This post on Land Acknowledgements is long over-due. I promised to do it last year, but one thing after another meant I put it off. This morning (Saturday, March 9, 2019) I did a twitter thread about land acknowledgements, and am pasting that thread here. There's more to say, but I hope this is helpful. 

1) More and more I am seeing people in the US talk about doing a Land Acknowledgement at their meeting, conference, or event.

2) If you're wondering what a Land Acknowledgement is, it is opening remarks that say the land that the event is on is (or was) the homeland of a specific Native Nation. It is meant to create awareness.

3) At first glance, cool, right? Progressive-minded, right? They have a lot of appeal, for sure. But... that is where they can go wrong.

4) I've seen scripts that people write that a presenter/speaker can use. The use of it is well-meaning, but we all know about good intentions, right?

5) If you do one because you think you should, but that's as far as you go with it in your own thinking or what you impart to others, you're just doing it as a box-checked sort of thing that is no good.

6) If you're not mindful of what you are doing, then, you are turning a land acknowledgement into a token. It becomes an empty gesture to "honor" Native people. It becomes this century's mascot.

7) Listen to Hayden King's 'I regret it' about his reflections on a land acknowledgement he helped draft at his university. He makes many excellent points. Listen and share it! He's Anishinaabe.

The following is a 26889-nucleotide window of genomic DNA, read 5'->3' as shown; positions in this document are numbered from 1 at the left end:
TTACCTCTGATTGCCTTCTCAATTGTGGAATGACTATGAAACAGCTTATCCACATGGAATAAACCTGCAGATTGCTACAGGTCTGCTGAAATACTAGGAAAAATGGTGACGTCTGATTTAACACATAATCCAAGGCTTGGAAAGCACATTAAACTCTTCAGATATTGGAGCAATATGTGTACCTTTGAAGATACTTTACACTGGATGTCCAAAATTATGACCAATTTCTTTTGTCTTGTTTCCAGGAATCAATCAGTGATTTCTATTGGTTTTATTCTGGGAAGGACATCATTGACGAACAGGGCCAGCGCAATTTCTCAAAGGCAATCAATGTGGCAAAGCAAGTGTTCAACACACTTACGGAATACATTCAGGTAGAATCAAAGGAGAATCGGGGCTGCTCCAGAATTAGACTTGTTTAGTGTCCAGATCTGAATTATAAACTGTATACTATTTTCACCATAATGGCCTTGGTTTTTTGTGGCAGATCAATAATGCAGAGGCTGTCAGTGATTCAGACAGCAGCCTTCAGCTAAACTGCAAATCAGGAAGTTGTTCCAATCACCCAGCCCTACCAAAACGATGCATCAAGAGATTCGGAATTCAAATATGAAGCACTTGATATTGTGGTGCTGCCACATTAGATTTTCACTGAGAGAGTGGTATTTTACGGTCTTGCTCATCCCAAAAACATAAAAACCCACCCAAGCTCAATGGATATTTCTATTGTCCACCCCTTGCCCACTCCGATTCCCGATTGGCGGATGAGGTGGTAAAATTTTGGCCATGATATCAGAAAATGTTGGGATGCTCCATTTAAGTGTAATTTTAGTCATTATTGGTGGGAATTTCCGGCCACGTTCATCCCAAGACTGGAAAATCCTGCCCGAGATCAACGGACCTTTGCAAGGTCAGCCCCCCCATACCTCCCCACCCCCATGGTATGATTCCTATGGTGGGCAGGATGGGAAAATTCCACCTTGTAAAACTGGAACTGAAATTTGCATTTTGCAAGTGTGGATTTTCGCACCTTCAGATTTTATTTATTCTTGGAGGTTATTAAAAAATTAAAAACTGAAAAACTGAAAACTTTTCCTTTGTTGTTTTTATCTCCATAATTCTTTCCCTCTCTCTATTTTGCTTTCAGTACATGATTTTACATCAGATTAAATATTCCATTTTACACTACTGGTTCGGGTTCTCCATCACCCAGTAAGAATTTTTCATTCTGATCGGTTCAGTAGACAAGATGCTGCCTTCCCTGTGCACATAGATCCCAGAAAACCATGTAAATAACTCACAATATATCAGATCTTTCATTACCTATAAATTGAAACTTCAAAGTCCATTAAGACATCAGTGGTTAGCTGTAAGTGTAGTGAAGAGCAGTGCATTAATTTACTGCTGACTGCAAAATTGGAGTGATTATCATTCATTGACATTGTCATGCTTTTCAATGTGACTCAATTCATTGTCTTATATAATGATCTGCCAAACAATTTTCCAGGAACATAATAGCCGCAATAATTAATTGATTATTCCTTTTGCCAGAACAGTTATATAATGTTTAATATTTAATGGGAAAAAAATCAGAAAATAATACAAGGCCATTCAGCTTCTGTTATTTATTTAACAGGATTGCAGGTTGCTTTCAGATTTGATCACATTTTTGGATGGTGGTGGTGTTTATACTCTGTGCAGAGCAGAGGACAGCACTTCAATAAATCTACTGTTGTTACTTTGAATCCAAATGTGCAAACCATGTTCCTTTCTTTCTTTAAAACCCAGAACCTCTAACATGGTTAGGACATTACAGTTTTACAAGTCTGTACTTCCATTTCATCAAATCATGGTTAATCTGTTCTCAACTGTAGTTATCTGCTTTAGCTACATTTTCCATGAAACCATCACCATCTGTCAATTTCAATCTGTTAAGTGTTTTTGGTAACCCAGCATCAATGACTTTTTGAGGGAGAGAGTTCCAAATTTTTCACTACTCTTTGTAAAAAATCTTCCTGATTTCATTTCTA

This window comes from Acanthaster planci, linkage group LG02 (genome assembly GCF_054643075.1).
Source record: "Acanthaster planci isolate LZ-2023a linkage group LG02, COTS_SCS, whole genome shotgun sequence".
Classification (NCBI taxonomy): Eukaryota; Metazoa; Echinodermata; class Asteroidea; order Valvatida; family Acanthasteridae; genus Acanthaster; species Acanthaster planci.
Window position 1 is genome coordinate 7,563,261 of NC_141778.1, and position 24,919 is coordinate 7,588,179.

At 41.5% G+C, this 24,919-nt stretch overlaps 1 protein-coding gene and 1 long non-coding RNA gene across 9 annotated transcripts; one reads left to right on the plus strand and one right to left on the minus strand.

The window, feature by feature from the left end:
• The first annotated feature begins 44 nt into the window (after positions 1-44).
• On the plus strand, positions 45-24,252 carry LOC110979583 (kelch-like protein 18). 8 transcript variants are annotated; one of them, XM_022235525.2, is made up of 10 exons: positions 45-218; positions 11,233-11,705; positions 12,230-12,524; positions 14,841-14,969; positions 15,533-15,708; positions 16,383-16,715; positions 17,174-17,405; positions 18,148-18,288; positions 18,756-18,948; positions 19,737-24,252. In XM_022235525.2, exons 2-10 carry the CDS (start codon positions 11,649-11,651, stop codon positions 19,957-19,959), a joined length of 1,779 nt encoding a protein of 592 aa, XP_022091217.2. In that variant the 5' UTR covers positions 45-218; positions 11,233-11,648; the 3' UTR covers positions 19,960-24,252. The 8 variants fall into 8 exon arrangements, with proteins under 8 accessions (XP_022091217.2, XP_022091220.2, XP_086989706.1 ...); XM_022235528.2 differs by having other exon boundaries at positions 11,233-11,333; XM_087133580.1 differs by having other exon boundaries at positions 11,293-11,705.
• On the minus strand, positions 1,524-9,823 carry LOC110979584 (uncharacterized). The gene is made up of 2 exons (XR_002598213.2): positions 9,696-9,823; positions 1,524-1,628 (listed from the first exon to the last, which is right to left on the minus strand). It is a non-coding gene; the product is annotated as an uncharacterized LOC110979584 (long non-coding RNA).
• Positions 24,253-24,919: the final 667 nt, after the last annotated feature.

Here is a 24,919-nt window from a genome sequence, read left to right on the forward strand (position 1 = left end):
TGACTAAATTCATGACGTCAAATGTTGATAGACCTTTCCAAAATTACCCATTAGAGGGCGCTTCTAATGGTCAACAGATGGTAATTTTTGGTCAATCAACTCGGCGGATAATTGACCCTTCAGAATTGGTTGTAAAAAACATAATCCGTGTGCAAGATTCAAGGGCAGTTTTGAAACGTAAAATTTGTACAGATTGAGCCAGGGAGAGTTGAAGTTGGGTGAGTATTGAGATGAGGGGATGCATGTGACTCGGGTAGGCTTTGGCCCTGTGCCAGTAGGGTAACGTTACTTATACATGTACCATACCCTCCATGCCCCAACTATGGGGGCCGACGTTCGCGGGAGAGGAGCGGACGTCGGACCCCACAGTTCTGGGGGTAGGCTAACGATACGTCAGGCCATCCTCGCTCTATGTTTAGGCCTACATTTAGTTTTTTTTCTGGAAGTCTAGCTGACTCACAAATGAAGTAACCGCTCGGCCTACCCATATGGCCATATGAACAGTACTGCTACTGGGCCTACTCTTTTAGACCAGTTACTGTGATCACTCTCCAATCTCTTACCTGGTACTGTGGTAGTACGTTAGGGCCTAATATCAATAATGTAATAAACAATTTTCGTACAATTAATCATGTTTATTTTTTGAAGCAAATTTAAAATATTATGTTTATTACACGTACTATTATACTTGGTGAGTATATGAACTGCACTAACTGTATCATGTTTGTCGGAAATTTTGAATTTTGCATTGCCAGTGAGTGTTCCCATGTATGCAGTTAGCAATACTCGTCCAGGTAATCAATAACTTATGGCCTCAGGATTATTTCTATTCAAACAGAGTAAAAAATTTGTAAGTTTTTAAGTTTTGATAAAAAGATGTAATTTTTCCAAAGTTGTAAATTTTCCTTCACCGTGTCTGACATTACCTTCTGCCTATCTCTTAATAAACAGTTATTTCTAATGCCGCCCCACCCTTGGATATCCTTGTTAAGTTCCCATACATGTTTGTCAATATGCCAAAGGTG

8) If you're going to do one, you gotta do some research! If, for example, you are in Oklahoma, you might want to acknowledge one of the 39 tribal nations there today, but you know (right?) that many of them are there because of the Indian Removal Act.

9) How might you incorporate that history into your acknowledgement?

10) Find out what the nation(s) you are naming in your acknowledgement are doing, today. Tell your audience about it. Tell them how they can support that nation's work. See? That means you have to do some research so your Land Acknowledgement is meaningful.

11) Annoying fact: lot of people think children's literature is not worthy of the same kind of study that English departments give to bks for the adult market. But you know that people want their kids to read! In your Land Acknowledgement, recommend a book by a Native writer!

12) I've got links to lists of books by Native writers, here: Best Books I'd love to see ppl who do Land Acknowledgements in California say "hey everybody, ISLAND OF THE BLUE DOLPHINS is not a good book." Because it isn't.

13) And, I'd love to see people in California who are doing Land Acknowledgements say "hey everybody, let's look critically at the mission projects teachers are doing..." Start by reading Teaching the Truth about California Missions.

14) And, wouldn't it be terrific if Land Acknowledgements in California and Alaska and Georgia included "let's think about the impact the gold rush had on Indigenous people..."

15) In other words: do some work before doing a Land Acknowledgement. Make it meaningful. Give your audience a task.